A presentation on the results of a project undertaken by Tasman Lancaster and Dylan Korczynsky and sponsored by FFRNP.
Science week event 19th/20th August, Nowanup Reserve and
Bush Heritage Australia’s Red Moort/Monjebup North Reserves
in the Fitz-Stirling.
Cultural walk and yarn with Uncle Eugene Eades at Nowanup
Visit to revegetation sites at Monjebup North
Bush Heritage have undertaken eco restoration efforts over parts of this area, to help repair fragmentation in the landscape in conjunction with fauna recovery projects.
Bush Walk around Red Moort/pools
Accommodation/food: Some accommodation will be available at Michael Tichbon Field Station on Red Moort for $30 per person per night. Camping is also possible at Red Moort. BYO food and drinks.
Dieback is an issue in the Fitz-Stirling, too. We will let you know if we have to change dates or cancel events due to wet weather. Please note that additional fees may be involved.
For expressions of interest, please contact firstname.lastname@example.org
Yes, THAT time of the year will be upon us again soon: another beautiful spring in the Fitz. With the flowers comes the spring clean, though, so:
A busy bee will be held at the Twertup Field Studies Centre on Saturday 9th September to clean the building and do some gardening around the outside. Please bring gloves and other equipment to do the job. Members are welcome to stay at Twertup from 8th-10th September. For more information and to book a bed, please contact email@example.com.
Photo: Libby Sandiford
Join the Dots - Inclusive Landcare Practices | Shandell Cummings & Alison Lullfitz | TEDxKinjarlingmings.
A recent TEDx talk featuring the landscapes, plants and human history of the Fitzgerald River National Park and the broader south coast, including the spectacular Royal Hakea.
The Friends of the Fitzgerald River National Park (FRNP) are seeking early photos of vegetation in this park which clearly show the density of obvious plants such as Royal Hakea (Hakea victoria) and banksias from identifiable locations. We will then try to relocate the same view to obtain a sequence of images over time to help determine the effect of fire on particular species.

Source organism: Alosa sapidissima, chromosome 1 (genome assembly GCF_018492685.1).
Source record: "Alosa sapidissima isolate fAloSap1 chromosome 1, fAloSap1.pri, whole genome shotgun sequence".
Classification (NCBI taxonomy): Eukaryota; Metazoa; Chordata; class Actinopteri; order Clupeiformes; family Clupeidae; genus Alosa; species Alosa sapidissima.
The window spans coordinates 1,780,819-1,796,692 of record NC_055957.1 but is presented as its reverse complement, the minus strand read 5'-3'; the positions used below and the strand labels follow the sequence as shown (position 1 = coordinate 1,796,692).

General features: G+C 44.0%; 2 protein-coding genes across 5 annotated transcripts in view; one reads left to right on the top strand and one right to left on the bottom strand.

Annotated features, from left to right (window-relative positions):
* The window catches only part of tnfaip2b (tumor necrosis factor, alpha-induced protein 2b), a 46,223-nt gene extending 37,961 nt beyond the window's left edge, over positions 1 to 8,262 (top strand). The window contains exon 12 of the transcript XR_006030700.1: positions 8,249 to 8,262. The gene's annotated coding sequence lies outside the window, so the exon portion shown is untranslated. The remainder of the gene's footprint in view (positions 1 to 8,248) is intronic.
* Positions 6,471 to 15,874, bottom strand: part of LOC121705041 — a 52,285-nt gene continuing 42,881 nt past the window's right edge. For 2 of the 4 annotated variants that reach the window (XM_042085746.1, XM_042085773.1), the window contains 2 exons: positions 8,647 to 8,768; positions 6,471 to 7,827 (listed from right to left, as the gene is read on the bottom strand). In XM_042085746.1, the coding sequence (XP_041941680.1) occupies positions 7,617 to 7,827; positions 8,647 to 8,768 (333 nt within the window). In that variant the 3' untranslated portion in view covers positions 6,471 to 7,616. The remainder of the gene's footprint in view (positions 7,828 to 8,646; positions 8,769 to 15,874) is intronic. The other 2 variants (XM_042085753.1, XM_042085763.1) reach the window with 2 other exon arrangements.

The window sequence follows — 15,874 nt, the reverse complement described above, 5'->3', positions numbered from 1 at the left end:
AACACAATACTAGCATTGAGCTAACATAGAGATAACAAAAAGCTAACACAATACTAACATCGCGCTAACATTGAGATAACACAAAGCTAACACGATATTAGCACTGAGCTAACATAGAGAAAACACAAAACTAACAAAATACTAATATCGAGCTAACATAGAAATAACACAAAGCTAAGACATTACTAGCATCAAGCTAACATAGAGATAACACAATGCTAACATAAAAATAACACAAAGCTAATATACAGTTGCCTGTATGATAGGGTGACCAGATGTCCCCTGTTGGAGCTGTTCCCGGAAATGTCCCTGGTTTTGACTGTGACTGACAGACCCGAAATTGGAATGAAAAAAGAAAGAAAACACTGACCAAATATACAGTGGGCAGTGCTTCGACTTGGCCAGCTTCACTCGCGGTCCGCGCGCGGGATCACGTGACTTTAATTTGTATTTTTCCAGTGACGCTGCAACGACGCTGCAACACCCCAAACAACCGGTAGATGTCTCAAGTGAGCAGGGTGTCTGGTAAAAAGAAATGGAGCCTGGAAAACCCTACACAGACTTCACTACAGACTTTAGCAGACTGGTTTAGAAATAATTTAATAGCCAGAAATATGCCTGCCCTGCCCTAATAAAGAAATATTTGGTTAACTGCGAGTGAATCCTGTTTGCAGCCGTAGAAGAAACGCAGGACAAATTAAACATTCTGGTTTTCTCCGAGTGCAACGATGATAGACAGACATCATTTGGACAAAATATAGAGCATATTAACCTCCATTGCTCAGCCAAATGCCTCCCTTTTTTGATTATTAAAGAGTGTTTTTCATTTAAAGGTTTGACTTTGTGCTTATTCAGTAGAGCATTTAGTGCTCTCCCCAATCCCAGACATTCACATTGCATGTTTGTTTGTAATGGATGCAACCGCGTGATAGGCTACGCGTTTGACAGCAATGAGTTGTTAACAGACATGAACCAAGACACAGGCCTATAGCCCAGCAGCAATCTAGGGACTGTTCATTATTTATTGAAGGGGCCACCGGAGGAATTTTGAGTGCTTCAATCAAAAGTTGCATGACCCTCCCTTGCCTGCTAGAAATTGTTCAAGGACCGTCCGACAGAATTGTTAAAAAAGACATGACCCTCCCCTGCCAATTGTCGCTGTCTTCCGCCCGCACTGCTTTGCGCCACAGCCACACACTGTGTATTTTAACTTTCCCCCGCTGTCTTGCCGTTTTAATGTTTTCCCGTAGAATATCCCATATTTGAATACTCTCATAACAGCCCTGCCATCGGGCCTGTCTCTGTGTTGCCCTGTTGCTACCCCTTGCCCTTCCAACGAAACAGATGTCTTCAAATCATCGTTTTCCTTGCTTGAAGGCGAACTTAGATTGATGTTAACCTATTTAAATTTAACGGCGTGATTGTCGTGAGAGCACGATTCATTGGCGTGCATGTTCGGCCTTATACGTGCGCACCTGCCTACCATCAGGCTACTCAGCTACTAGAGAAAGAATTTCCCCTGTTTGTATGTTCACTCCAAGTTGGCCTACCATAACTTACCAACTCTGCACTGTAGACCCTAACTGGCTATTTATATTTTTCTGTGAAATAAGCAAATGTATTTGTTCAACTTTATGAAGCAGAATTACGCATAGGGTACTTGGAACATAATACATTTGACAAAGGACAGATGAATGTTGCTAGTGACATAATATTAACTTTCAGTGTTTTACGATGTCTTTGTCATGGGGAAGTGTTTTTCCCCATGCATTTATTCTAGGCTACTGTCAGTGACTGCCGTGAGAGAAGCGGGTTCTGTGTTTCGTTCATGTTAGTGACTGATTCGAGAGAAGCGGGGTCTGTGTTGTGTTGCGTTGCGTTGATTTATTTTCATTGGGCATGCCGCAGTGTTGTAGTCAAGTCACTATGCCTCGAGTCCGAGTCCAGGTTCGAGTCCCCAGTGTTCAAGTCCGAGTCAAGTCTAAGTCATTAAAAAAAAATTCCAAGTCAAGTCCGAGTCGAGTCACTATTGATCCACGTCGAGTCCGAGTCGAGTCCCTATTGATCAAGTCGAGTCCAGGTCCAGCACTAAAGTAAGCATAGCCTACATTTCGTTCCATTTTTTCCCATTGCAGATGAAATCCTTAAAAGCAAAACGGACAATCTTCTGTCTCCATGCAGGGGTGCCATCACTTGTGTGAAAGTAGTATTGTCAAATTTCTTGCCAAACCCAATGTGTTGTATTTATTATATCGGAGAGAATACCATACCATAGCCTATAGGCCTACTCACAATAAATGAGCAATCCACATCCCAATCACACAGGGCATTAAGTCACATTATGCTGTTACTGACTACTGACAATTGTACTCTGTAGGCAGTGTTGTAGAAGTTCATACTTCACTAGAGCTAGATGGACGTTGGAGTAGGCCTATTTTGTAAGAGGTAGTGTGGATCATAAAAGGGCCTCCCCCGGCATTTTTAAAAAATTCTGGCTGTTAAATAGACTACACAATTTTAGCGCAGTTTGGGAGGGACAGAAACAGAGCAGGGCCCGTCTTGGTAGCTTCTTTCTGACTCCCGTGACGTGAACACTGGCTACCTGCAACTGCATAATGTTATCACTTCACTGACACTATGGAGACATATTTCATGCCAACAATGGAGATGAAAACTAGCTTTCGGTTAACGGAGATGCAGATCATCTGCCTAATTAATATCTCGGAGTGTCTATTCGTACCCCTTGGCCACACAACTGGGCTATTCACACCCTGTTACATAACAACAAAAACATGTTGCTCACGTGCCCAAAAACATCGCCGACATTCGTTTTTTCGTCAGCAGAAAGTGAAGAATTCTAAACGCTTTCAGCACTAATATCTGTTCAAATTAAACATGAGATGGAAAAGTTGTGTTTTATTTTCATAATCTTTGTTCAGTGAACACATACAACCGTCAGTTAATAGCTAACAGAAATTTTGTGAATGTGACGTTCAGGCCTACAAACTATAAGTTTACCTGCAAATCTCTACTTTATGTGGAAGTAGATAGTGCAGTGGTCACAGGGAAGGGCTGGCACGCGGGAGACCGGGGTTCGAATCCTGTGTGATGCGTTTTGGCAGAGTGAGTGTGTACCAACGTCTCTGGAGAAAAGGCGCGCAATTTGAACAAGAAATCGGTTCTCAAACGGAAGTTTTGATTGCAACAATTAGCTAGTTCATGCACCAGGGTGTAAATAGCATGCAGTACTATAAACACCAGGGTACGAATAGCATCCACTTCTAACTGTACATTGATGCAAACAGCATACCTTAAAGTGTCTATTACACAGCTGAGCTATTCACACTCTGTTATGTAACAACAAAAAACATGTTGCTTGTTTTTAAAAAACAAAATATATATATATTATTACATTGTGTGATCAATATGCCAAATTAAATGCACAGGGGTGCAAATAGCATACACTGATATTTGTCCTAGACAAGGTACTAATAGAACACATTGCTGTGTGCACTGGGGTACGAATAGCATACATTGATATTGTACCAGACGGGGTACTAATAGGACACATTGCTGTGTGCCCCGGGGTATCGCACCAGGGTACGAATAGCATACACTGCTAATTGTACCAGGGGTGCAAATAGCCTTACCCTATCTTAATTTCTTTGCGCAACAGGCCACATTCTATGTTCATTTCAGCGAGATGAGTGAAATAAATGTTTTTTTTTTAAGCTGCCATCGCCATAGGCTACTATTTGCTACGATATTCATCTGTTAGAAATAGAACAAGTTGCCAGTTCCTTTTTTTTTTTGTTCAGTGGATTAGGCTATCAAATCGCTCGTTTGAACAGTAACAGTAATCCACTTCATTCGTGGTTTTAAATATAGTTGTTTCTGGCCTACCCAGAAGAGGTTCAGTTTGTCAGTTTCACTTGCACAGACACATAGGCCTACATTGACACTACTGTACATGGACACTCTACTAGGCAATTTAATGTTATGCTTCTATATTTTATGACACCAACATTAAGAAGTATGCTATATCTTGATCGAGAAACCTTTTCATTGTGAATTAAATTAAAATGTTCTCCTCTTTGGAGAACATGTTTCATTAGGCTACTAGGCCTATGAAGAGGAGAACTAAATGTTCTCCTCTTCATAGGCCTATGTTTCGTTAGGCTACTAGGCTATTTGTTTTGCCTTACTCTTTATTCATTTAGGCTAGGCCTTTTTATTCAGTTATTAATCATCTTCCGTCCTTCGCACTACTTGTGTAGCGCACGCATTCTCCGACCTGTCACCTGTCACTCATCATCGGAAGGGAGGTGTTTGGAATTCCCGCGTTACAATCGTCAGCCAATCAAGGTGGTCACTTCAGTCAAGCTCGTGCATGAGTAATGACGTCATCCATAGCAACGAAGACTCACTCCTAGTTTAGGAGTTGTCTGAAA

Historical photos show impact of fires in the Park
An example is shown of Royal Hakeas along the No Tree Hill walk trail. The first photo (left) was taken in the 1980s prior to a wildfire started by lightning in 1989. The second photo (right), taken of the same scene in 2019, shows a considerable decline in density of Royal Hakea. This is attributed to an intervening prescribed burn in 2003, which meant that the hakeas were only 14 years old when they were burnt again, without an adequate seed bank for full recovery.
The FRNP is recognised as having a high conservation value and the Friends are concerned that the frequency of prescribed burns and escapes are causing short fire-return intervals. The most recent occurred in June 2019 when a burn for “bushfire risk management, biodiversity management” in the wilderness area escaped and burnt the Thumb Peak range, resulting in a fire interval of only 21 years. The impact on the Threatened Ecological Communities and Threatened species that occur there is currently unknown.
Most of the vegetation in the park is now less than 30 years old (see map overleaf). Although the park’s management plan specifically refers to the establishment of a Research and Monitoring Group to inform fire management, the executives of the Department of Biodiversity, Conservation and Attractions (DBCA) are against its formation. The Friends are pleased however, that following a workshop initiated by the Friends, the DBCA have funded $35,876 for their research scientists to develop a model for defining ecologically acceptable fire-return intervals for 18 susceptible plant species in the South Coast region.
The Friends are also pursuing their intent of providing a travel scholarship to post-graduate student to study the population ecology of Royal Hakea in the park.
If you have any photos, preferably pre-2000 of iconic plants in the FRNP with known location and approximate date of capture, please email them at low resolution to firstname.lastname@example.org or post prints/ transparencies to:
Friends of the FRNP
PO Box 199
Please provide your return address as these will be scanned and sent back to you.
Local tree frog
Members enjoying a break.